Art Presentation and Discussion on Creative Practices

Posted in Arts, Live Events, Media Archive, United States on 2017-04-25 03:06Z by Steven

Art Presentation and Discussion on Creative Practices

University of Maine Museum of Art
40 Harlow Street
Bangor, Maine 04401
Wednesday, 2017-04-26 @13:00-14:00 EDT (Local Time)

On Wednesday, April 26 at 1 p.m., University of Maine Intermedia MFA students Alicia Champlin and Eleanor Kipping will present their work and discuss creative practices at University of Maine Museum of Art.

Admission is free. Audiences are welcome to bring their own lunch.

Alicia Champlin will discuss her recent performance installation, “MOTIVE,” in the context of a research-based experimental practice. The performance, which took place in December 2016, was intended to spark questions about the relationships between media and maker, between language and listener, and between truth and metaphor. Instead, like many experiments, the work led to some unexpected outcomes, but rather than discounting the effort as a failure, Alicia will share some of the resulting insights that continue to move her practice forward into the unknown.

Eleanor Kipping is a second year MFA student. Her work explores the contemporary black female experience as ‘other’ in America in light of identity, hair politics, colorism and racial passing. She draws heavily on popular culture, and personal, historical and political narratives to drive her investigations. In her talk Coming of Race, Eleanor will share her experiences as a mixed-race female growing up in the predominantly Caucasian state of Maine. While sharing how she has come to terms with her own identity as a black and white woman, she will discuss how her creative practice and use of photography, video, performance, and installation is used as a way to continue her own explorations as well as educate and facilitate discussion surrounding topics of identity…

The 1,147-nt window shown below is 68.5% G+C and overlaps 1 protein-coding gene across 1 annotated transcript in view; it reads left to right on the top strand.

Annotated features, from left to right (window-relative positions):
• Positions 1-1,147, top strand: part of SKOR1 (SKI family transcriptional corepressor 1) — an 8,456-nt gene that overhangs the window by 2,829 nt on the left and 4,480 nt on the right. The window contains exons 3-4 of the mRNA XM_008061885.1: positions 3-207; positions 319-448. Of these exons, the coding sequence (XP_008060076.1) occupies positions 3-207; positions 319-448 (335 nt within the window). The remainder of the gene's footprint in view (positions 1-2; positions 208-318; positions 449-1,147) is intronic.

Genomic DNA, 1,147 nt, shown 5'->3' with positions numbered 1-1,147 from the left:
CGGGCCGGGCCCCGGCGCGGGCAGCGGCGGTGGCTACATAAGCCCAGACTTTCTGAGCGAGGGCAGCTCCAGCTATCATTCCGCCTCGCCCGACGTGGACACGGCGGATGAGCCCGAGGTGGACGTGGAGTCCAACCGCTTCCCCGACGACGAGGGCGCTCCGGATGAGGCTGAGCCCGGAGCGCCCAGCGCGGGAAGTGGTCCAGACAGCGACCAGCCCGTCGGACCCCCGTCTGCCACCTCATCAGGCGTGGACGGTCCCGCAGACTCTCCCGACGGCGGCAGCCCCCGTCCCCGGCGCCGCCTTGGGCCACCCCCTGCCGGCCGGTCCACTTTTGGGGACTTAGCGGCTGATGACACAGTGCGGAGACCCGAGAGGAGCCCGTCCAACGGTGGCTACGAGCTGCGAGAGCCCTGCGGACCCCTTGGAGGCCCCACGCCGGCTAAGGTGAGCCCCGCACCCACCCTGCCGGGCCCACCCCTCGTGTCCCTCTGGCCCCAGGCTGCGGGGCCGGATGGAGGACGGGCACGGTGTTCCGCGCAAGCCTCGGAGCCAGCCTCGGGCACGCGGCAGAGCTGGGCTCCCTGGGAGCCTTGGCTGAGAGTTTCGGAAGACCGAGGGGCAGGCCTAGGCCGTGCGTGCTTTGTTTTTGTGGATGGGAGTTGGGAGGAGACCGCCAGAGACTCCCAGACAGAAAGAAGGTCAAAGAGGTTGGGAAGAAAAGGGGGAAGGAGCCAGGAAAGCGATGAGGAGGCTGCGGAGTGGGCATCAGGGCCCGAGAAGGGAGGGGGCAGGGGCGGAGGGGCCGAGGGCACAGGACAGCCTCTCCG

The Intermedia MFA program is a creative studio-centered degree on the hybrid nature of contemporary art. The MFA focuses on the intersection of creative practice arts with other disciplines and areas of interest, technology, and social praxis to model a new direction and approach to teaching and learning in the creative fields. For more information, visit

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Spring 2008 Feature: Acting on a Dream

Posted in Articles, Arts, Biography, Identity Development/Psychology, Media Archive, United States, Women on 2012-01-27 16:25Z by Steven

Spring 2008 Feature: Acting on a Dream

Farmington First: Alumni Magazine
University of Maine, Farmington
Spring 2008

Marc Glass

The stages of H’Nette DeTroy’s dramatic life include theater, dance and even commercial casting

Looking at H’Nette DeTroy’s resume, you might think she suffers from career wanderlust. Since graduating from UMF in 2006, she’s been a nurse, a cheerleader and a bus-commuting business executive—not to mention a disgruntled gas-station patron, a terminally ill hospital patient and a drunk-driving fatality. A southern Maine-based actor, DeTroy takes pride in her many professional personas—whether that means extolling the virtues of an alternative-fuel Mercedes Benz in a television commercial, playing a nurse in a hospital training video, dramatizing the perils of operating under the influence in an MTV-aired public service announcement or taking to the stage in a community theater production of Disney’s High School Musical.

“It’s a lot of fun to lose yourself in a role, creatively making it whatever you want it to be,” said DeTroy on a rare day of downtime away from auditions, teaching children’s dance lessons and rehearsing with the Portland-based hip-hop dance company Rhythm Factor. “When I’m acting, dancing or singing, I lose all concept of time and the trivial stuff in life. This is something I love. It’s what life is about for me.”…

…With what she calls her “multiracial” background (courtesy of a German father and Vietnamese mother), DeTroy has been slating of sorts for most of her life.

“People have always asked me ‘What are you?’ or ‘Are you Latina?’ My mom is as third-world as you can get. Growing up in as unforgiving and wealthy a place as Fairfield County makes you aware of your identity. I’m used to defining myself in the first three seconds,” she said. “I remember growing up and thinking ‘there’s no one on TV who looks like me.’ Seeing Jennifer Lopez in the film Selena, a minority actress actually making it, was very motivational.”…

Read the entire article here.

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